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Students, teachers express frustration over lack of honors program

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Say college applications and scholarships are handicapped


By Barbara Taormina


REVERE – After listening to a long line of students, parents and teachers who turned out for this week’s School Committee meeting to express their views during the public participation segment of the meeting, the committee voted to have the administration begin rebuilding an honors program at both the high school and middle school.

Students told the committee their applications for colleges and scholarships were handicapped because they are being assessed exclusively on their transcripts and Revere transcripts do not include honors courses. Some students felt honors courses are an important step between college prep courses and advanced placement courses. Others told the committee they feel they are capable of more than what was asked of them in many classes.

Parents expressed frustration that the honors program was cut but the district offered other programs designed for other groups, such as English as a second language.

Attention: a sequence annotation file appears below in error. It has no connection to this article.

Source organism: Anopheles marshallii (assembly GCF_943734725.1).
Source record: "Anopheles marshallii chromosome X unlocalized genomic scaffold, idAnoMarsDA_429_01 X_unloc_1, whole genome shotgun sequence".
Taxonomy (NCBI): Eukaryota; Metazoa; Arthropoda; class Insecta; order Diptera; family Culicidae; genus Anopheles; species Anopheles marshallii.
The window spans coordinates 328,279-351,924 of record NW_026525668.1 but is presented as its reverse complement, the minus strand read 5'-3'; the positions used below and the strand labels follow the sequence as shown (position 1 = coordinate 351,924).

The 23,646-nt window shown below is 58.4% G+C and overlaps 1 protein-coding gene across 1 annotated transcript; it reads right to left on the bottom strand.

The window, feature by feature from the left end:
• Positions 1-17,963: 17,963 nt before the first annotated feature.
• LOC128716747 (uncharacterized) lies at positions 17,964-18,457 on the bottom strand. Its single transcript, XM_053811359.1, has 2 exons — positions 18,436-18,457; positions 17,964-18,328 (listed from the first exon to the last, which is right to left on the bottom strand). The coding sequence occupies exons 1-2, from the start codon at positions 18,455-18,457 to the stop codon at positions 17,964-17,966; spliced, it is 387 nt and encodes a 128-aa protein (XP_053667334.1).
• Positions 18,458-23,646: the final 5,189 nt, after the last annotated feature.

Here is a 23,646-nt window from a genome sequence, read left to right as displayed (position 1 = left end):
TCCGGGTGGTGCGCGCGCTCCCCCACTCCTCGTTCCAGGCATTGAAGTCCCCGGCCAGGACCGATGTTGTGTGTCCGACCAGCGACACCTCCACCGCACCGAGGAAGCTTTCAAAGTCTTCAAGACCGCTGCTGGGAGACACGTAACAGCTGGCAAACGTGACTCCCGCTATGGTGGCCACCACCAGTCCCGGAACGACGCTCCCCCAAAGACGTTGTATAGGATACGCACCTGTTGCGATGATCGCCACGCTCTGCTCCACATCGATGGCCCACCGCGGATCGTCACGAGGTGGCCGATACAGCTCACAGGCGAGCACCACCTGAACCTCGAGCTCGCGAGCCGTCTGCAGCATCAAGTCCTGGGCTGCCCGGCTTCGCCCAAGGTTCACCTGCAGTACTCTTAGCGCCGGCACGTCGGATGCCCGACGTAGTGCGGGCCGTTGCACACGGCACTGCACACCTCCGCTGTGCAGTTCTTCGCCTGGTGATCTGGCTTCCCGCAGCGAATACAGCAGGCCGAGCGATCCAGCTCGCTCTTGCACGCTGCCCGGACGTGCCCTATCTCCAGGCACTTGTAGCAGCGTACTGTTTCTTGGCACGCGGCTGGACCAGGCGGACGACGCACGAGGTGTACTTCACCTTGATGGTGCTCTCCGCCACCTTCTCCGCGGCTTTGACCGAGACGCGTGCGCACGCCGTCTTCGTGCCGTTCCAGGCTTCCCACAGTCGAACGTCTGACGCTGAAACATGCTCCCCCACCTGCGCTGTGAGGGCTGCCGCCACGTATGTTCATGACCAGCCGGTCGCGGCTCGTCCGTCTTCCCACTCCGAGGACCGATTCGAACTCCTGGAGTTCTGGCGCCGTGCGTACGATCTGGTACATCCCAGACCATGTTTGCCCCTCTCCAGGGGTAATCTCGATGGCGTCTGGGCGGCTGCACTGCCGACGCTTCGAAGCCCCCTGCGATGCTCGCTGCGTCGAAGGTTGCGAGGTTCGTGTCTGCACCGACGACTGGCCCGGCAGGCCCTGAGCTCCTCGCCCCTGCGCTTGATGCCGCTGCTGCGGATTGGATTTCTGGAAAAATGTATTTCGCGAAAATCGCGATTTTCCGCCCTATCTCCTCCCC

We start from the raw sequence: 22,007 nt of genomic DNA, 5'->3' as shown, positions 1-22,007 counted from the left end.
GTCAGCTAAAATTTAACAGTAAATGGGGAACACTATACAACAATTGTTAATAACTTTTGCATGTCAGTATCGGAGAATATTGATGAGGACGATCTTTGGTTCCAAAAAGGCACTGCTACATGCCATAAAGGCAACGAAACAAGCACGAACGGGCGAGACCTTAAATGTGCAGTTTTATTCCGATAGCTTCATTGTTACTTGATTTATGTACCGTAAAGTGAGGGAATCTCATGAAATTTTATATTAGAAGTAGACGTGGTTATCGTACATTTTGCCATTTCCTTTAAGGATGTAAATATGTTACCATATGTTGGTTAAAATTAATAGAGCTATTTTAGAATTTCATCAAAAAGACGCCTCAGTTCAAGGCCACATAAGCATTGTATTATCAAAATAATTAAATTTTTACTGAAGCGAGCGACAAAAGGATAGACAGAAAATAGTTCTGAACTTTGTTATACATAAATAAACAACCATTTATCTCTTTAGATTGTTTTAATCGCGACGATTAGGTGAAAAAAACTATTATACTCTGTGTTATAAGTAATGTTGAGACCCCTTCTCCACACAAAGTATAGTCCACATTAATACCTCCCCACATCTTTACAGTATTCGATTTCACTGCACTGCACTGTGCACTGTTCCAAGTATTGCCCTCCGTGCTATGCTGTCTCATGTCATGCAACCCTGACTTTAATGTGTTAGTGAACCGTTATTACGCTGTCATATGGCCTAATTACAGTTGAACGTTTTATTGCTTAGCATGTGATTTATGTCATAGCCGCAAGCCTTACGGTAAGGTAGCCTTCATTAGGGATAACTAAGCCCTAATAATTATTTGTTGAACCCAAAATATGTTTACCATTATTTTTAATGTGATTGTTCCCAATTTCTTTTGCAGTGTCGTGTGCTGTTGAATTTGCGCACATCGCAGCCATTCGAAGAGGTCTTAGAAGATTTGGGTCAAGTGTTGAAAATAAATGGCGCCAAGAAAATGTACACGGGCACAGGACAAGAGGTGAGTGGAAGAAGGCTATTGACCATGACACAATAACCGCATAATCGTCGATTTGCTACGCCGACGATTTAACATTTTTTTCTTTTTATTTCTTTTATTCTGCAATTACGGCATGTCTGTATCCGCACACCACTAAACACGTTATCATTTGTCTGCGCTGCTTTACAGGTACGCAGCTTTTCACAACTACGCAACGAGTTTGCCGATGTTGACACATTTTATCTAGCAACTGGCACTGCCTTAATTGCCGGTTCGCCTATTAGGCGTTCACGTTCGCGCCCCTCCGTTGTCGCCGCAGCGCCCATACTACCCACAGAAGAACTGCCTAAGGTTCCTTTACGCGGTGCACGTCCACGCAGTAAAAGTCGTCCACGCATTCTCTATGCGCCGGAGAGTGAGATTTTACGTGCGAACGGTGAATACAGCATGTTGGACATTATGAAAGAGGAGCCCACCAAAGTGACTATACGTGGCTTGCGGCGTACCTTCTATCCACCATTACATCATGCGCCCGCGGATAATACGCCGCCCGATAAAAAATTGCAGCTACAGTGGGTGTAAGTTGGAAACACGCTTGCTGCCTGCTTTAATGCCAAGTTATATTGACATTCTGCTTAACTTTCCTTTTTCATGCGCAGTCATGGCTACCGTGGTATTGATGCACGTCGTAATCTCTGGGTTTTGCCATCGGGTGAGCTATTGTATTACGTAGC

And teachers said the current system of offering students in courses an honors option with more rigorous requirements for the course creates an excessive workload through scaffolding and does not help move more students into honors-level work.

Eliminating the honors programs was part of the de-tracking effort, a move to end teaching students separately according to their understood level of ability. Creating classes of students of all levels was believed to open the door to greater challenges to students at lower levels and provide a more equitable system. Several people who spoke to the committee said it made classes difficult and frustrating for struggling students, and dull and uninspiring for students who excelled.

“I believe we need this,” said School Committee Member Anthony Caggiano of the honors program. “The longer we wait, the more kids will fall through the cracks.”

Committee Vice Chair Jacqueline Monterroso supported the proposal to reinstate the honors program. “All students deserve to be challenged,” she said.

But Monterroso stressed that Superintendent Dianne Kelly and administrators need time to create an honors program, which would likely require more money and teachers. “We want to be sure the implementation is successful,” she said.

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